What do YOU spend on groceries?

I have wondered this for years and was so interested and enlightened to learn, on a Yahoo group I belong to, what others spend on groceries in a month.   Only a handful answered the question, but the answers ranged widely, from $1,000/mo. for a family of 4, to $400/mo. for a family of 7.

Unless you’re new and not a subscriber to 12 Steps to Whole Foods, you know that part of my passion for teaching families to eat a health-promoting, plant-based diet, is helping them do so INEXPENSIVELY, within a budget, since the moms who are teaching the kids are usually in the stage of life where money is a scarce resource and must be accounted for carefully.

Maybe it’s a taboo subject, but if so, I’ll try to  pave the way  with some self-disclosure:  my family of 6 spends $800/mo. on groceries, on average (less in the summer, more in the winter).   It’s also important to note that all of  my kids are athletes and big eaters, two of them teenagers.   (Shouldn’t a teenager count as 2 people?!)

We save by gardening, participating in a CSA, buying in bulk and stocking up, and preparing meals from scratch.   We preserve and freeze food in our basement cold storage, second fridge, and upright freezer. As you probably are now aware, we eat whole foods and don’t buy meat, dairy, or boxed/canned processed foods.   All of the budget is whole plant foods except for the occasional church social, extended-family, or after-soccer-game food assignment.  We grow organic, but we don’t always buy organic.   We splurge by going to Sweet Tomatoes once a week, and I’m actually not counting that in the budget.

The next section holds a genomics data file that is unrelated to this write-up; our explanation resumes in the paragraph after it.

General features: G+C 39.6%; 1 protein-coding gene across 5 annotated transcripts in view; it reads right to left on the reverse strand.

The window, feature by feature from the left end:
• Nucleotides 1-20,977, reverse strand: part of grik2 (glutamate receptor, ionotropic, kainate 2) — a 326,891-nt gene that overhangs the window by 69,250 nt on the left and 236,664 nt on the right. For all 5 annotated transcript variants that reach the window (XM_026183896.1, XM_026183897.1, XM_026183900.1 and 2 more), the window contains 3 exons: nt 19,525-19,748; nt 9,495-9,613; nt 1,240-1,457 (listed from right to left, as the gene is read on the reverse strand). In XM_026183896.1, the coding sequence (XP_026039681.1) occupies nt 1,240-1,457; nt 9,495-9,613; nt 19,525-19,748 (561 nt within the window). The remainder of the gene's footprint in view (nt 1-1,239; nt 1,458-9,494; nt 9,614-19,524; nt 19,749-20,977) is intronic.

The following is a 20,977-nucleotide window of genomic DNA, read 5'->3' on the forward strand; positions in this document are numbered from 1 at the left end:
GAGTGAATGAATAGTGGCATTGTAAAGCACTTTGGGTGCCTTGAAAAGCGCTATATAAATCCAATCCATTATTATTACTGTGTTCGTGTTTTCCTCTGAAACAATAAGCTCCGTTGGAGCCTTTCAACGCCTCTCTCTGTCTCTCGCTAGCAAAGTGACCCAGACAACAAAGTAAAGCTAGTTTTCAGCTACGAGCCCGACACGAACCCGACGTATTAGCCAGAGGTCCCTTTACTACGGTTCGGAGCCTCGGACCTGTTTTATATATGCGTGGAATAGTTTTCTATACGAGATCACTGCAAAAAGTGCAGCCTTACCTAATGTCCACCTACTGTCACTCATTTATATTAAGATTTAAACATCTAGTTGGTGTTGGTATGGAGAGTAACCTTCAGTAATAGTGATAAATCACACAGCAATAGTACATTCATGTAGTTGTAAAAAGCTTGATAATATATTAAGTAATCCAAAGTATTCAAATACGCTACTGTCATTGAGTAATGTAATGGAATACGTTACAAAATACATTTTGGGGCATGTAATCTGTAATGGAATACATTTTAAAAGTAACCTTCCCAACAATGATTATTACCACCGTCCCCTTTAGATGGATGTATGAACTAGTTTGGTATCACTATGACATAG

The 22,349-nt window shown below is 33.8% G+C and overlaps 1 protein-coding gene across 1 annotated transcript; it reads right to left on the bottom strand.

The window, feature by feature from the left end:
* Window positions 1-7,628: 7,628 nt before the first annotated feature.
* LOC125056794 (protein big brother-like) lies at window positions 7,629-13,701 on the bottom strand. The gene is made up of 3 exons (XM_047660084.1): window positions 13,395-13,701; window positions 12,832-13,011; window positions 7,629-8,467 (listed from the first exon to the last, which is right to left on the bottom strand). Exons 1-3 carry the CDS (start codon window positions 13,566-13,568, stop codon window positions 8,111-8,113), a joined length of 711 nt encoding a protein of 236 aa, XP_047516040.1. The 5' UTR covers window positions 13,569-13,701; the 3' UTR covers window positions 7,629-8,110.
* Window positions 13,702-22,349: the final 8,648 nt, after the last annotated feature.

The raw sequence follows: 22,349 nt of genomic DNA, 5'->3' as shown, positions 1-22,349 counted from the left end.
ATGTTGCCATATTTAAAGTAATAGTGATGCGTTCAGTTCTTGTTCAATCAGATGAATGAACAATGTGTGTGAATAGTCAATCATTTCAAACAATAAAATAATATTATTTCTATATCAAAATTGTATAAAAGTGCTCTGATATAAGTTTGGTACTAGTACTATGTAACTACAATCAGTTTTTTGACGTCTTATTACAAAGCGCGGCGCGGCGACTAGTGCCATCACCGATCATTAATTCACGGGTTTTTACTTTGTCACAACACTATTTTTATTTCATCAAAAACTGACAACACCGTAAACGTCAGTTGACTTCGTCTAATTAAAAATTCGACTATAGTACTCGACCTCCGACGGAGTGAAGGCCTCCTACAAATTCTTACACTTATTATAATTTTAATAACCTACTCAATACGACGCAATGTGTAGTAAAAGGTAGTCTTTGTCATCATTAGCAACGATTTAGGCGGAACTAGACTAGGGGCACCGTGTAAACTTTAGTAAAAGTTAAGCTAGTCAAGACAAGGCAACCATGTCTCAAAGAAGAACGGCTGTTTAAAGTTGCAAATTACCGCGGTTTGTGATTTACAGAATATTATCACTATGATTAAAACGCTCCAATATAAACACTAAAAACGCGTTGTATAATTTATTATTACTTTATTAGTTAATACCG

Please write here what you spend, and give any tips on how you save and how you splurge within that budget (and what percentage of your grocery budget is whole foods).  I think women (or the money manager in the home) will find this fascinating and helpful.   I know I will.